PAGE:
Rodney Breavington

(1904 – 1941)

Rodney Breavington never received a medal. Yet his courage and determination in facing the enemy surely merited one. Breavington was the Acting Sergeant of Police at Northcote when the Japanese attacked Pearl Harbour in December 1941. He quickly resigned from the police force and enlisted in the 2nd A.I.F. In a few few weeks he had been promoted to Corporal and shipped out to Singapore shortly before it surrendered to advancing Japanese troops. With another soldier, Breavington managed to escape the Japanese. Using a small fishing boat they hoped to be picked up by allied warships. But it was not to be. Returned to Singapore, the Japanese decided to use the soldiers as an example of what happens to escaping prisoners. Marched down to the hot beach, they were made to stand several hours in the heat. Breavington appealed to the Japanese commander to spare his young colleague but the Japanese officer refused. After reading a passage from the Scriptures the Sikh firing squad opened fire. Breavington’s courage in facing certain death impressed all those forced to watch this sad incident. After the War the Breavington Memorial Park was created to celebrate the heroism of this brave man.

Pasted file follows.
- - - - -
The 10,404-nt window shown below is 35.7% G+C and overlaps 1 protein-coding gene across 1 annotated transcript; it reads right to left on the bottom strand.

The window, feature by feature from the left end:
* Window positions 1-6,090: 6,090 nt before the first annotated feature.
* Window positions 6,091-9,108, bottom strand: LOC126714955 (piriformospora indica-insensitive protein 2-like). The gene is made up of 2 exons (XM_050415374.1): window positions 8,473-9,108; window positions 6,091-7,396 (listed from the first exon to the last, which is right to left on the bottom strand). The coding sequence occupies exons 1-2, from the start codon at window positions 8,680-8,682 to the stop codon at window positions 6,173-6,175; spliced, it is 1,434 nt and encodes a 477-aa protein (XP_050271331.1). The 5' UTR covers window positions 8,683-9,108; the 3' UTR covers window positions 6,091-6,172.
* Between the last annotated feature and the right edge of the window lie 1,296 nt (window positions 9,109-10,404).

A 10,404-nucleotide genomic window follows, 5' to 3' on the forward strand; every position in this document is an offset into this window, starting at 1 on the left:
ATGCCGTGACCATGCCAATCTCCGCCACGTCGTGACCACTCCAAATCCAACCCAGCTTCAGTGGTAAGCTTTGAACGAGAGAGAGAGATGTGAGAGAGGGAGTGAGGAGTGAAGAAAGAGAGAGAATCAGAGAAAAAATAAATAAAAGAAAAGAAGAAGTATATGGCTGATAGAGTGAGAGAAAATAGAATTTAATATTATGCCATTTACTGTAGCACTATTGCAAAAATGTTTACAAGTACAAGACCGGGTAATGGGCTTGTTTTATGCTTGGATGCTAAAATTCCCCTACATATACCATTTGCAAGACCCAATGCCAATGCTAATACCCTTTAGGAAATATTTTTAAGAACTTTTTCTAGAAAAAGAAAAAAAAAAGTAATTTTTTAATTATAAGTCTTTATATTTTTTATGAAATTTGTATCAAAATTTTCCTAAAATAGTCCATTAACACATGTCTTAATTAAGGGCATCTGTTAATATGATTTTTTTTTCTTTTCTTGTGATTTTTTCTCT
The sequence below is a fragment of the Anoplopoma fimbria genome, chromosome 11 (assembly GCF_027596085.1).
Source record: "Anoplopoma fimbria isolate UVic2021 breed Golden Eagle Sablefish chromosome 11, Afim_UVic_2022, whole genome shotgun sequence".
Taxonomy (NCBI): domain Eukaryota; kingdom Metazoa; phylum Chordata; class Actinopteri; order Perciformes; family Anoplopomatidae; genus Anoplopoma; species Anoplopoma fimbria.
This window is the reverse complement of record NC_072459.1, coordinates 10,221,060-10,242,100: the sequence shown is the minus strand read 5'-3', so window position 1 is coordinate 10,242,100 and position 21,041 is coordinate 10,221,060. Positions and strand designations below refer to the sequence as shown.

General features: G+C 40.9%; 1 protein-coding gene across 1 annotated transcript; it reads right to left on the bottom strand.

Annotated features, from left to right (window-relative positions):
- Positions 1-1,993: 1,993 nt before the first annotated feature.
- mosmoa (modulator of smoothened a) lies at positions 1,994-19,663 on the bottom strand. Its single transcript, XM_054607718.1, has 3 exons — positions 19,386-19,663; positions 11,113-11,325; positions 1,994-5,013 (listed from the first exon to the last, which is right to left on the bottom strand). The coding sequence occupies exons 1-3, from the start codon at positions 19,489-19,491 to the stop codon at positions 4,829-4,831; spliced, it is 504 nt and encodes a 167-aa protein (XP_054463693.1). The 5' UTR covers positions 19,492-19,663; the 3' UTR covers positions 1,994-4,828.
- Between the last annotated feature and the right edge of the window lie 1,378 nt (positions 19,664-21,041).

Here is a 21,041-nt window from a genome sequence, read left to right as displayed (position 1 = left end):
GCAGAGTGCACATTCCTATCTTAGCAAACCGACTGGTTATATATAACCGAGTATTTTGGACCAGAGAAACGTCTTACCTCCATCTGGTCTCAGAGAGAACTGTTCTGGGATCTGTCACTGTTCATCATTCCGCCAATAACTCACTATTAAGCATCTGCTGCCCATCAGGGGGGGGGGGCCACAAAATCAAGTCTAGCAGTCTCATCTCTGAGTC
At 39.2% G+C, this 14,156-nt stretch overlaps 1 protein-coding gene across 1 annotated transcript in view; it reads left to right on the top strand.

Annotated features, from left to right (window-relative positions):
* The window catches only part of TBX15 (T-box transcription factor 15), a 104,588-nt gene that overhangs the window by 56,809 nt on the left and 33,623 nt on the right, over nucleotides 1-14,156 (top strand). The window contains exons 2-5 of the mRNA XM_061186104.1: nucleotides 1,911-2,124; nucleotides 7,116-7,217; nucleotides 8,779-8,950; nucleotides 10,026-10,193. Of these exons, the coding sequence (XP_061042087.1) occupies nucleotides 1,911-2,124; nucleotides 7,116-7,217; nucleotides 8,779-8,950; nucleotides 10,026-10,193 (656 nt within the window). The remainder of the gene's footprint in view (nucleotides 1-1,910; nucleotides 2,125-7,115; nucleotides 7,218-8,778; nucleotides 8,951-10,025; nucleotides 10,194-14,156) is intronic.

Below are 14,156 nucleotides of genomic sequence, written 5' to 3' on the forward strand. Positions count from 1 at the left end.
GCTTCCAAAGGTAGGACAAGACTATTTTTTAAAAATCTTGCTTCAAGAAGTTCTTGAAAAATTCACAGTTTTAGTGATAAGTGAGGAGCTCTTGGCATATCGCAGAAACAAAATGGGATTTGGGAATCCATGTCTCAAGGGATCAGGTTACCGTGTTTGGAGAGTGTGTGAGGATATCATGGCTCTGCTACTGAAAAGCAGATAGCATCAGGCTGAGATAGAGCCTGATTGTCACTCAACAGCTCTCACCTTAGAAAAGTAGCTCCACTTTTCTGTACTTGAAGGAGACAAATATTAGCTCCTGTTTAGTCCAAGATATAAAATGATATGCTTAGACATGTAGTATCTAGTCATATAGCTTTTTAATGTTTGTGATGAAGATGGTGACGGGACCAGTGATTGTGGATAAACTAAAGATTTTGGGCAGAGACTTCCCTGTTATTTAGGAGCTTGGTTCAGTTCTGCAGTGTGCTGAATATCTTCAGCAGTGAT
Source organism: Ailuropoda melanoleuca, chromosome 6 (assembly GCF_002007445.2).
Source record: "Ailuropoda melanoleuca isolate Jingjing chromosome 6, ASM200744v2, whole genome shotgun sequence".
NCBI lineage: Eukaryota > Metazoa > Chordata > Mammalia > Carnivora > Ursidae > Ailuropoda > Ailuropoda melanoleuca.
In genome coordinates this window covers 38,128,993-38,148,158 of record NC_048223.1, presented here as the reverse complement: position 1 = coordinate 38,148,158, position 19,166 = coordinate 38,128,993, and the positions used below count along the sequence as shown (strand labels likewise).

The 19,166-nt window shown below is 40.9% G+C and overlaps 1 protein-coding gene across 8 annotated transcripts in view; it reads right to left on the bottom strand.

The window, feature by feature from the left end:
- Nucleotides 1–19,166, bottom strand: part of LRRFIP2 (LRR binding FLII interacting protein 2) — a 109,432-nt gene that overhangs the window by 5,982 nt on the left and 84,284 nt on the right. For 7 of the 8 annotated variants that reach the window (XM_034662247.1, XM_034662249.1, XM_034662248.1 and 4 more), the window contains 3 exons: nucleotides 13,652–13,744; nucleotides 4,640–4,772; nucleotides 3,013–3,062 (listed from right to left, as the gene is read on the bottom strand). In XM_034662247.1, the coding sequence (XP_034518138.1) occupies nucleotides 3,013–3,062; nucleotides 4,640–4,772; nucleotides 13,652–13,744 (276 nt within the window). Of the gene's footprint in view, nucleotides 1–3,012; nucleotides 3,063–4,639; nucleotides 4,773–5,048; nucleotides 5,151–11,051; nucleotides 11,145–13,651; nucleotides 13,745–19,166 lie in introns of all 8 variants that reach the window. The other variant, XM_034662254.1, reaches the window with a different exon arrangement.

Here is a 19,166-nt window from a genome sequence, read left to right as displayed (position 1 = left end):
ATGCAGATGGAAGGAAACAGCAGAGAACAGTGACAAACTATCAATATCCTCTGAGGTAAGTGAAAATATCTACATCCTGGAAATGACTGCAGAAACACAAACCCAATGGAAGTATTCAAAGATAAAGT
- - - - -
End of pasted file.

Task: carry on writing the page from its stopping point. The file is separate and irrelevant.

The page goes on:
Howard, Arthur. Northcote’s bravest son : the story of Cpl. Rodney Breavington executed by the Japanese 2nd September 1942. Northcote.

Smyth, John (1977). Great stories of the Victoria Cross. London.